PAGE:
Touted as "Tulsa's oldest Indian restaurant," India Palace also has the distinction of being one of the best destinations for fine Indian cuisine. I am a frequent diner of this place, so I knew what to expect. As I walked into the restaurant, the décor sets a warm and cozy tone: dark lighting, Indian wall hangings -- some with sequins, deep maroon table cloths, and Indian music brings one into a realm of relaxation.
There were already a number of diners this evening around 5:30pm. We selected a table in a corner, hoping to be a little more secluded from other diners, but as can happen at any fine dining establishment, a table of two behind us conversed at a decibel level higher than needed. For a while, my dining companion and I ceased our conversation and were brought into the life and escapades of those behind us. Soon, but not soon enough, they left.
Our server for the evening kindly greeted us with menus and asked for our drink orders. I selected an Indian beer, Taj Mahal, a premium lager. My friend ordered a glass of Black Opal Cabernet Merlot ($7). Both were welcomed on this stifling late afternoon.
We reviewed the appetizers, and at the suggestion of our server, went with the Assorted Hors d'Oeuvres ($5.95) a sampling that includes chicken pakora (fried chicken pieces which have been marinated in yogurt, ginger and garlic); vegetable samosa (crisp pastry stuffed with seasoned potatoes and green peas); and vegetable pakora (mixed vegetable fritters).
While we waited for the appetizer, we nibbled on "chips and salsa" Indian style. Crispy lentil wafers with embedded fennel seeds called papad were the chips and the salsa was a three-part mixture of spicy onion chutney, a pesto sauce and a sweet and sour sauce tamarind sauce. Our server mixed all three, explaining each may serve as separate dips or blended as he prepared it for us tableside. It can be mixed at varying degrees of spiciness -- we chose a spicier version. This mixed dip was a fine complex taste of uncommon spices and textures.
Our appetizer arrived; the plate was a generous selection of chicken and vegetables. We ate the vegetable samosa first. This tall triangular-shaped pastry was filled with seasoned mashed potatoes and green peas. The crust, as with the coating on all the appetizers on the plate, had a distinct taste of what I estimate was cumin. It added an exotic flare to a simple combo of peas and potatoes. Other vegetable samplings included breaded cauliflower, sliced potatoes and mushrooms. The chicken pakora was very tender fried chicken pieces. The menu says this appetizer is ideal for two, but in actuality, three or four would enjoy sharing this one.
For the evening's dinner, I selected Tandoori Chicken ($10.95) from the "From the Tandoor" section on the menu. My friend selected the Navratten Curry from the "Vegetables" section. The menu is of good size with ample selections: Biryani (a traditional meal with a foundation of basmati rice; it is often layered with meat then oven-baked). At India Palace, it is made with lamb or beef, chicken, shrimp or vegetables. Other menu selections include salads, soups, Indian breads, chicken, beef, lamb and seafood dishes.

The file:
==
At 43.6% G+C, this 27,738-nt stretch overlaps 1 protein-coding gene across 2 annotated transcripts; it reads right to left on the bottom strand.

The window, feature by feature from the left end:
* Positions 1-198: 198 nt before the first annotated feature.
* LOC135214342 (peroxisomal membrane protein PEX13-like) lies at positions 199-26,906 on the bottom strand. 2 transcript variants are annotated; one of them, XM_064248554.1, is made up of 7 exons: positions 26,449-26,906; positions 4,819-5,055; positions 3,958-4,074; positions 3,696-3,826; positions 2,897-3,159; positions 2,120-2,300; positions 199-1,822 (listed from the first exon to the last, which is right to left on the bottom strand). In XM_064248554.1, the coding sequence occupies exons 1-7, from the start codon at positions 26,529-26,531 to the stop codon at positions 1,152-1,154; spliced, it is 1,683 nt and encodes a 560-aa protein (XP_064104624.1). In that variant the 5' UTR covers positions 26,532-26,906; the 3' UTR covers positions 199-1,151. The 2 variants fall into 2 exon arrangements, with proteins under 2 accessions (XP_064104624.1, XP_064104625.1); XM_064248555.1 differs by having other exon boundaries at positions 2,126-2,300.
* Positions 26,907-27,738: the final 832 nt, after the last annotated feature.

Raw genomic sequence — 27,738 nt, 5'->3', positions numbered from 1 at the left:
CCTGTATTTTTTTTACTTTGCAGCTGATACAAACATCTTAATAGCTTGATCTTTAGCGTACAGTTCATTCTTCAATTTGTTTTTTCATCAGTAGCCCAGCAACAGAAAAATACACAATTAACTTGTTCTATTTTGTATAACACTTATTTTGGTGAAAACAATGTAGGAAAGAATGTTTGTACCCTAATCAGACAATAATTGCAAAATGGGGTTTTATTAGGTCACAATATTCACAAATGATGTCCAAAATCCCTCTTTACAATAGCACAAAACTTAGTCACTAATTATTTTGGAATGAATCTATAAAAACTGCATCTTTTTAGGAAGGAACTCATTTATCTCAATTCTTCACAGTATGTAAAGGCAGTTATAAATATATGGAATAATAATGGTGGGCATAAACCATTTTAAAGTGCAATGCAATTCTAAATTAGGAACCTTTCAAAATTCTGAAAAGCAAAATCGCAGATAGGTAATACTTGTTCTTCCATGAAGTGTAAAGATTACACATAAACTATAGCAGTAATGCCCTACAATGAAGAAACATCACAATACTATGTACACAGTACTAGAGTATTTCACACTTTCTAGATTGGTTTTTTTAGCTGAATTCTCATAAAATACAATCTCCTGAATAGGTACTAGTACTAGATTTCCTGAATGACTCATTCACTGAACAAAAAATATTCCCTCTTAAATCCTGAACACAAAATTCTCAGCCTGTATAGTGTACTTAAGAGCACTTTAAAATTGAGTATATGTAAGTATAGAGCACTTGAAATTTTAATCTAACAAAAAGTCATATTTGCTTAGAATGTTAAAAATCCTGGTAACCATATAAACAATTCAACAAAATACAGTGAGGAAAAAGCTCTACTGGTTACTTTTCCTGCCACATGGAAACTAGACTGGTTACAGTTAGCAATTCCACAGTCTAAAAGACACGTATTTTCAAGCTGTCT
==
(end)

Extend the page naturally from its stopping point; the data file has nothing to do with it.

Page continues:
Possibly one of my favorite reasons to come to India Palace is the Indian bread, naan. Eleven different types are offered; we selected the Paneer Kukha ($3.50) which is naan bread stuffed with homemade cheese. This was brought to our table nicely warmed; it was excellent! This flatbread or pita-like bread is tender and gently browned. With the homemade cheese filling (the cheese was like a feta cheese), this simple bread was a delightful companion to our meals.
I could hear my entrée before it arrived at my table.
About halfway down the dining room, a sizzling sound announced the arrival of my Tandoori Chicken. It was served in an oblong, fajita-type cast iron skillet: four pieces of white chicken breast mingled among coarsely sliced white onions (al dente) sizzled at the prompting of a freshly squeezed lemon. The chicken boasted a classic Indian red hue, our server explained. The chicken was first soaked in plain yogurt which has a little "coloring," and marinated at least one day before cooking. Service is home style, with individual dishes of the chicken with onions, rice and an orange-colored masala sauce of coriander, cumin, ginger, garlic and cream. This dish was phenomenal. It blended common chicken with an Indian expression of color, flavor and texture. I layered the basmati rice with the masala sauce and topped it with chicken. It was a fine dinner.
My friend's Navratten Curry, the only curry vegetable dish, was akin to a mild, sweet stew. Served with fresh springs of cilantro on top, this dish was very thick and rich. The name is derived from "Navratan" which means nine gems -- and in this case, the nine gems are the nine different vegetables in the dish. We deciphered at least seven of the nine: green beans, carrots, cauliflower, mushrooms, onions, peas and potatoes. It was like a homemade vegetable stew, just a little thicker and with more varied spices.
We found that for a fine dining experience such as this, the total price for the meal was under $55 -- a great deal, we thought, for what we had. The service was impeccable -- we had not only our server, but the owner and a number of other staff members made sure we had had that we needed throughout our meal.
For those a bit timid about the trying Indian cuisine, we found this food not too different from American food -- only the spices and preparations vary; the basic foods are the same. A great starting point is to come for the lunch buffet, offered each day from 11am-2:30pm. Here, a sampling of all the main dishes is available -- even dessert.
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